Qatari stake in Rosneft paves way for global energy deals: Doha envoy

MOSCOW (Reuters) - The Qatari sovereign wealth fund’s acquisition of a stake in Russia’s Rosneft sets the stage for collaboration between the Russian oil major and Qatar Petroleum, Doha’s ambassador to Moscow said in an interview with Reuters.

FILE PHOTO: The company logo of Rosneft is seen outside a service station in Moscow, Russia, November 12, 2013. REUTERS/Maxim Shemetov/File Photo

The Qatar Investment Authority (QIA) became a shareholder in Rosneft following the Russian state-controlled oil giant’s privatization in late 2016, and now holds a 19 percent stake.

Though Qatar is a small oil producer compared to its massive gas production, state oil firm Qatar Petroleum is on a drive to expand operations globally.

Qatar’s ambassador to Russia, Fahad bin Mohamed Al-Attiyah, said QIA’s stake opened the door to cooperation between Rosneft and Qatar Petroleum in projects around the world.

“There is no ‘malicious agenda’,” Al-Attiyah said. “Just pure economic reasons.”

Qatar is seeking international partnerships amid a boycott imposed by Saudi Arabia, the United Arab Emirates, Bahrain and Egypt, which severed diplomatic and transport ties with the country in 2017, accusing it of supporting terrorism. Doha denies the charge.

Qatar’s joint projects with other energy firms do not raise eyebrows, he said. “So then why is there a question mark when we have a collaboration with Rosneft?”

Reuters reported last year that Russian state bank VTB secretly loaned around $6 billion to QIA to help finance its acquisition of the Rosneft stake, undermining the deal’s stated aim of bringing foreign money into Russia.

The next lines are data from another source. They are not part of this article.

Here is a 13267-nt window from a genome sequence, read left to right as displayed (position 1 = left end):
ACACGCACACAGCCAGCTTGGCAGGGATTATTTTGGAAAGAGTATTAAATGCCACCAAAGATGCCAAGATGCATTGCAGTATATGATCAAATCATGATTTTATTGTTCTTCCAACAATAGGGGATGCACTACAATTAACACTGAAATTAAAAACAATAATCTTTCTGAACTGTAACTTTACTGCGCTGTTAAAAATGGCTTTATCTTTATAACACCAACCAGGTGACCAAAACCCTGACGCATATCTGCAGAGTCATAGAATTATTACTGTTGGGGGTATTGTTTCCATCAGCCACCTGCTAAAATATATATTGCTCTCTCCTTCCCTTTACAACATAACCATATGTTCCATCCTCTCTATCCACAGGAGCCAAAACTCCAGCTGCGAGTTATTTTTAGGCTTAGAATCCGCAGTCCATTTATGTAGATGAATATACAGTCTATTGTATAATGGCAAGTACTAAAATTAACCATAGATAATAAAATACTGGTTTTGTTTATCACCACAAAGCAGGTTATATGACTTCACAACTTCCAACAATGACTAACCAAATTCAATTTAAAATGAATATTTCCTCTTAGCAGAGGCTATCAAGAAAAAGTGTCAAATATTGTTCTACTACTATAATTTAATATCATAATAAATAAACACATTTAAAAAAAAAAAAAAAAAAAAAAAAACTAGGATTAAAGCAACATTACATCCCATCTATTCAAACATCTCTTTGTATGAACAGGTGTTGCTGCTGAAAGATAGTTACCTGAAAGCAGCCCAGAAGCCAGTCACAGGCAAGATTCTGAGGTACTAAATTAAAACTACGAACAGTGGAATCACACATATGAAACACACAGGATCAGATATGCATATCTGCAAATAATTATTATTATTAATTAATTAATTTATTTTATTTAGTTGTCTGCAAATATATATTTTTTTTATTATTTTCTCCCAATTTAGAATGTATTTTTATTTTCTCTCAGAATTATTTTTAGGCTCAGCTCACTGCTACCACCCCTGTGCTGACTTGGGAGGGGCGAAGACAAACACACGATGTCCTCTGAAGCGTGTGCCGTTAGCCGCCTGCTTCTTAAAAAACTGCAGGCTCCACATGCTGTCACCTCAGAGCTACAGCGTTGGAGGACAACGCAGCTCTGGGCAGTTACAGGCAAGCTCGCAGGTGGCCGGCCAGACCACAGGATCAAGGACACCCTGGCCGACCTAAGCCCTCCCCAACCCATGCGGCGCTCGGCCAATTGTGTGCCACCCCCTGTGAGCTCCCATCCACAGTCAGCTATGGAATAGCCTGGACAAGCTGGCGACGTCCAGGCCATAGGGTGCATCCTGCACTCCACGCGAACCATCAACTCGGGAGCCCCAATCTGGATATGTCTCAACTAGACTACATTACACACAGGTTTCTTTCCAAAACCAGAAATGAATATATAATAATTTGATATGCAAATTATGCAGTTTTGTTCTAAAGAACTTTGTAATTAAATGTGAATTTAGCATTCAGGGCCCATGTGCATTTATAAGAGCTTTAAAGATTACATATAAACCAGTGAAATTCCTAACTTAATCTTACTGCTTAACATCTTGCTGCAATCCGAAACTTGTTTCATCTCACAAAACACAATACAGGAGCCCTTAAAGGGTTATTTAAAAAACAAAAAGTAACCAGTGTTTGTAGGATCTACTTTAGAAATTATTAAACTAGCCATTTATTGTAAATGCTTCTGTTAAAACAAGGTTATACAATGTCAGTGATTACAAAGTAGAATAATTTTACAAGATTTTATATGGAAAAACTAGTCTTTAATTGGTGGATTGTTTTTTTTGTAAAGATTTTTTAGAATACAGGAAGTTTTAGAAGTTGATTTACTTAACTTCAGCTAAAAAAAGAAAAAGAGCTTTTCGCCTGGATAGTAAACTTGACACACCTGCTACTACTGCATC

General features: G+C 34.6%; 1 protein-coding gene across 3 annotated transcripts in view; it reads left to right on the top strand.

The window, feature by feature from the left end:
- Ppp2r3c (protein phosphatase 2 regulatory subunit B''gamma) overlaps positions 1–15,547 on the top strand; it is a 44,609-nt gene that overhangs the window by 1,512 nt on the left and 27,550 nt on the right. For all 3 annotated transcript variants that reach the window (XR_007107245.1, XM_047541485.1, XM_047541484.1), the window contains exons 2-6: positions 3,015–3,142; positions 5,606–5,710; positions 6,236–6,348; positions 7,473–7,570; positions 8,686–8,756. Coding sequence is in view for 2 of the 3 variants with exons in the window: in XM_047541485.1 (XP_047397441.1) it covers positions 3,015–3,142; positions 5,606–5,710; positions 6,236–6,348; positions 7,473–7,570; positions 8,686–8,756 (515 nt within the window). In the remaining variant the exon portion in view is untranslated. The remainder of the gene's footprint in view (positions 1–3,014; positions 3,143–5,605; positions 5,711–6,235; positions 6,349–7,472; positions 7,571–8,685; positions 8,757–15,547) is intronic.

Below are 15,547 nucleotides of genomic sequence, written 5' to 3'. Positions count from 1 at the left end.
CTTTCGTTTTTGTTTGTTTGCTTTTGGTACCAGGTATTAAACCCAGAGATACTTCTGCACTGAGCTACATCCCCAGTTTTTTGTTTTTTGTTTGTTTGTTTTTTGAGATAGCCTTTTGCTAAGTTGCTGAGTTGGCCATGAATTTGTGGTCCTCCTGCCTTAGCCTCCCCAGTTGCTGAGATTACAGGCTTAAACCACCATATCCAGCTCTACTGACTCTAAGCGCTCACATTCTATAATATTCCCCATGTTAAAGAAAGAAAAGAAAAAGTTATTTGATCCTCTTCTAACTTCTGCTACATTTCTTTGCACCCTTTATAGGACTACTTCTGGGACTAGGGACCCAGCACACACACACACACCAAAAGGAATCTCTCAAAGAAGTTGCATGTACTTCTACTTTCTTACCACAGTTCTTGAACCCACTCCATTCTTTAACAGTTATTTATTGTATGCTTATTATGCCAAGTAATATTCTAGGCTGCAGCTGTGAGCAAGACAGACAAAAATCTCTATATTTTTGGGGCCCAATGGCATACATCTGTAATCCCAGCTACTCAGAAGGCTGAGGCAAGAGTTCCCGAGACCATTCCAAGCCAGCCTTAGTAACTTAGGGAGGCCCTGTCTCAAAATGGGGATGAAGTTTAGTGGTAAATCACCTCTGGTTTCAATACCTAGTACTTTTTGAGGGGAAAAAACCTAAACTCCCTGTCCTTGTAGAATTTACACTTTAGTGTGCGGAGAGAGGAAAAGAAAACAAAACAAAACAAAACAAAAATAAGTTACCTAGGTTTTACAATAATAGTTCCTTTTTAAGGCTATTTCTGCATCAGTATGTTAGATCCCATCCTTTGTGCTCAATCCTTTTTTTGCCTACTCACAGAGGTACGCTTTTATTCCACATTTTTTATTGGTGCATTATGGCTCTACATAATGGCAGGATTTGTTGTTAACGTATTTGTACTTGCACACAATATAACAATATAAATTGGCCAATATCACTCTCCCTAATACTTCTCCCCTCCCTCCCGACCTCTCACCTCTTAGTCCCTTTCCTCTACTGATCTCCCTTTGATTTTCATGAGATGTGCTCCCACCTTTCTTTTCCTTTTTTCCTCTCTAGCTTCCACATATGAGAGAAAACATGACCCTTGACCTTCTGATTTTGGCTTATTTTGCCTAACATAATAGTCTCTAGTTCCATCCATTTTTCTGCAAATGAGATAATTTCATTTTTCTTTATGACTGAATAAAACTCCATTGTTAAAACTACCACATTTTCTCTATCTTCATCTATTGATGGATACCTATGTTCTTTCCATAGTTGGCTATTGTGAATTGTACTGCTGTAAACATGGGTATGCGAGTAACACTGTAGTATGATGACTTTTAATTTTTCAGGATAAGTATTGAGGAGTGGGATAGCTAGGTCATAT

Rosneft denied the report.

Al-Attiyah said he did not know whether Russian funds were used to finance the deal. Qatar could sell the stake but was unlikely to do so soon, he said.

“We did not invest that much of a stake into this company to flip just like this, very quickly,” Al-Attiyah said.


The United States has called on Qatar, one of the world’s top suppliers of liquefied natural gas (LNG), to challenge Russian gas dominance in Europe.

But the tiny Gulf nation will not be at loggerheads with Russia over the European market on political grounds, Al-Attiyah said.

“We are ... in the space of the same commodity and we do want to expand our markets,” he said. “If that expansion comes within the natural course of economic partnership, then absolutely fine.”

“But if it comes within the context of any political rivalry, then absolutely we will say no to that ... Why try to push somebody out?”

Qatar could also partner in Russian LNG projects, though participation in Novatek’s Arctic LNG 2 has not come up in discussions, he said.

Al-Attiyah confirmed that Qatar was in talks about buying Russian air defense systems, but said no contracts had been signed due to sanctions on Russian military exports.

The sanctions “created considerable concern”, Al-Attiyah said.

Saudi Arabia previously threatened to take military action if Qatar installed the Russian S-400 air defense system.

“We don’t tell the Saudis what they should buy,” Al-Attiyah said. “And we won’t let them interfere in our relationships with Russia.”

Writing by Polina Ivanova; Editing by Dale Hudson